but the evidence, that one of Mr. Buchanan's
Federal office-holders in Nebraska, a man
holding a land office, and nearly connected
with the worst enemy I have on earth, had
gone to Mrs. Calhoun and asked permission
to look over her deceased husband's private
correspondence with Judge Douglas. She
refused to permit him, saying that her hus
band's correspondence was sacred. ["Sound,"
"right," &e.] Thereupon, this Federal of
fice-holder offered Mrs. Calhoun two thousand
if she would allow him to look-over General
Calhoun's private papers and take out all the
private papers that Judge Douglas had ever
written to her husband. She, like a true
hearted woman, who revered the memory and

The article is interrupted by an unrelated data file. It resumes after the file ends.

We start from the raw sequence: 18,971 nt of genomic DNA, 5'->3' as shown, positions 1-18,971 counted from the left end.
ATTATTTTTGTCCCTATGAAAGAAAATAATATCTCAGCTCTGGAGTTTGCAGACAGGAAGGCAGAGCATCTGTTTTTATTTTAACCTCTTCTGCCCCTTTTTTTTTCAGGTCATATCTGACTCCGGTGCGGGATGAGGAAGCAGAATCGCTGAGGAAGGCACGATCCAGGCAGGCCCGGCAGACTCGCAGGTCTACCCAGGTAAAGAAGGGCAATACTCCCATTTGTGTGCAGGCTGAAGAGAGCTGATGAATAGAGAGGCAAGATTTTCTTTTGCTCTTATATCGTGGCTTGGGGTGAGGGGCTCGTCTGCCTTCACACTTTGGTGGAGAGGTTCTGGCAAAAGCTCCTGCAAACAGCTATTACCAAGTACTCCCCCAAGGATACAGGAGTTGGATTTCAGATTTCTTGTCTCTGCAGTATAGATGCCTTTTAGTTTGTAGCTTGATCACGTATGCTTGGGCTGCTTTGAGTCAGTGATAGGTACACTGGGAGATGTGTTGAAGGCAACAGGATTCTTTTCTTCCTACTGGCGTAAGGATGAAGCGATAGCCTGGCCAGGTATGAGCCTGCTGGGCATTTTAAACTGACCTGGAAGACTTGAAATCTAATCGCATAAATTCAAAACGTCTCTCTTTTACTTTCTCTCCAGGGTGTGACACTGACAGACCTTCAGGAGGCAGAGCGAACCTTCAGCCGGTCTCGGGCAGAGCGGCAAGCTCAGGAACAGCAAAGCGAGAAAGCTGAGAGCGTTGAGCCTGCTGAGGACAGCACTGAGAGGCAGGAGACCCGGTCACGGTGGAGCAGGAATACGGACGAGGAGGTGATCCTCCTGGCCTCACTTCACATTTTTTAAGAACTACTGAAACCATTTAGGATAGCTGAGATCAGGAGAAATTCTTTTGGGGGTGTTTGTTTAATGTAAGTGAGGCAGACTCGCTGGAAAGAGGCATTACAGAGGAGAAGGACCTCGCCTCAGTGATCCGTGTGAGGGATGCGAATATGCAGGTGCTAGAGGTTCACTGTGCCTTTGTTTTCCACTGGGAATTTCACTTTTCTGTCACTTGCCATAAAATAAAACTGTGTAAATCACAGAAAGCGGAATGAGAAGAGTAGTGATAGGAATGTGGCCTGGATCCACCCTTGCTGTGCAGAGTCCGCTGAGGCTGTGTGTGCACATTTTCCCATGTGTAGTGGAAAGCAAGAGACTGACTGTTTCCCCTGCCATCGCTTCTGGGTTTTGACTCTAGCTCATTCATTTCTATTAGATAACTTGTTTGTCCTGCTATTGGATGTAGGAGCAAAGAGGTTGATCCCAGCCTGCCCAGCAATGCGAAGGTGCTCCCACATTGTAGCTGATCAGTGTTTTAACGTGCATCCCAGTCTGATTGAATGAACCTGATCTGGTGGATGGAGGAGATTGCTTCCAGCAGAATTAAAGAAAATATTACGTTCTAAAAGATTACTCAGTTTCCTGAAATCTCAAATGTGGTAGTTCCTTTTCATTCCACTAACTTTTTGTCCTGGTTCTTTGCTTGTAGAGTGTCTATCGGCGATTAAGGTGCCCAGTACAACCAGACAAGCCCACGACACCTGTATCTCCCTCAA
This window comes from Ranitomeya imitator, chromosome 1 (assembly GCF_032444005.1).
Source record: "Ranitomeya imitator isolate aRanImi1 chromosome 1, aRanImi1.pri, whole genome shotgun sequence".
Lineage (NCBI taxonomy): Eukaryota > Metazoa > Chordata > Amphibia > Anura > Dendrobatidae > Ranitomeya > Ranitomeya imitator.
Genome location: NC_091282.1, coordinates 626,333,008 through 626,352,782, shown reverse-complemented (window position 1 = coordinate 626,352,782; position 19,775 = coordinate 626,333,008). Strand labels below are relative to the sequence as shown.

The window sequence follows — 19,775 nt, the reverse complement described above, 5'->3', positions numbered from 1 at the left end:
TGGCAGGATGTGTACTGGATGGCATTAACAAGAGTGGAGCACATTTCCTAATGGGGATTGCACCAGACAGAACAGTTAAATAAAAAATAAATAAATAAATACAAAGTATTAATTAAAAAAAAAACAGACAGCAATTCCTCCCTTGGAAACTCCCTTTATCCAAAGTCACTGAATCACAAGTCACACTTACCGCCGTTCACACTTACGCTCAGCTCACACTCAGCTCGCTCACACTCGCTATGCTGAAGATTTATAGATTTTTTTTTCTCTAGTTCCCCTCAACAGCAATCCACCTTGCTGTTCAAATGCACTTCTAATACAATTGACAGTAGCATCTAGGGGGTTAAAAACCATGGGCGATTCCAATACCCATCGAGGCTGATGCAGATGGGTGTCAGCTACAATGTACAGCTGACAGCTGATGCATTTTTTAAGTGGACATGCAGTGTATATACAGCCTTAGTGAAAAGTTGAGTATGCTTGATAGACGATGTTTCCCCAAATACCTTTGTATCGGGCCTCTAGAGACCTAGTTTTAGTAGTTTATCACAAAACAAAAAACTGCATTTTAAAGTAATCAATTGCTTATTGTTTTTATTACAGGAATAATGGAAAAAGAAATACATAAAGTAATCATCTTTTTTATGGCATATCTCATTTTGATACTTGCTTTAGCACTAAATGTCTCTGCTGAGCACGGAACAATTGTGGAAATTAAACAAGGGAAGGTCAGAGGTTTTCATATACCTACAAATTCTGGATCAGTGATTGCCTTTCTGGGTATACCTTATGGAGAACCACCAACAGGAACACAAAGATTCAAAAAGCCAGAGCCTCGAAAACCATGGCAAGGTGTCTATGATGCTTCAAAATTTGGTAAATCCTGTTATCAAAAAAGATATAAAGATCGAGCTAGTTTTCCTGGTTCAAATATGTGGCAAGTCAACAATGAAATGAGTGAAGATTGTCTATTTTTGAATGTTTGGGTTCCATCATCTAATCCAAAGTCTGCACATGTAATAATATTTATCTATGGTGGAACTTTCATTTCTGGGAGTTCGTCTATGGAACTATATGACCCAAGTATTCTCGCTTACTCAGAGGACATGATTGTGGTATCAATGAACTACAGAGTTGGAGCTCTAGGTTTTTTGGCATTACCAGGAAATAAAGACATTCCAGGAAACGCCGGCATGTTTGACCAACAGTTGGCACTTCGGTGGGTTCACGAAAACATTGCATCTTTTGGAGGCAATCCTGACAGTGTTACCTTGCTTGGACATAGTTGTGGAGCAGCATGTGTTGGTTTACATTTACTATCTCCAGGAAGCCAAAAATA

honor of her husband, indignantly rejected
the bribe. And now, my enemies dare charge
on me their attempt to bribe a widowed wo
man. [" Shame, shame on them," and ap
plause.] Mrs. Calhoun authorized her rel
ative to inform me of these facts, which he
did, together with the tender, on her part, to
surrender to me all the letters I ever wrote to
her deceased husband. I answered that I
had never written any letter to the late Gen
eral Calhoun that I was ashamed to have the
whole -world see. That it was possible that,
in the hurry and freedom of private corres
pondence, that I might sometimes have ex
pressed myself carelessly or inelegantly, but
there was nothing in my letters which I was
afraid to have the public know. I added that
I appreciated the noble conduct of Mrs. Cal
houn, and that she was authorized to forward
the letters to me, if it was her will. I receiv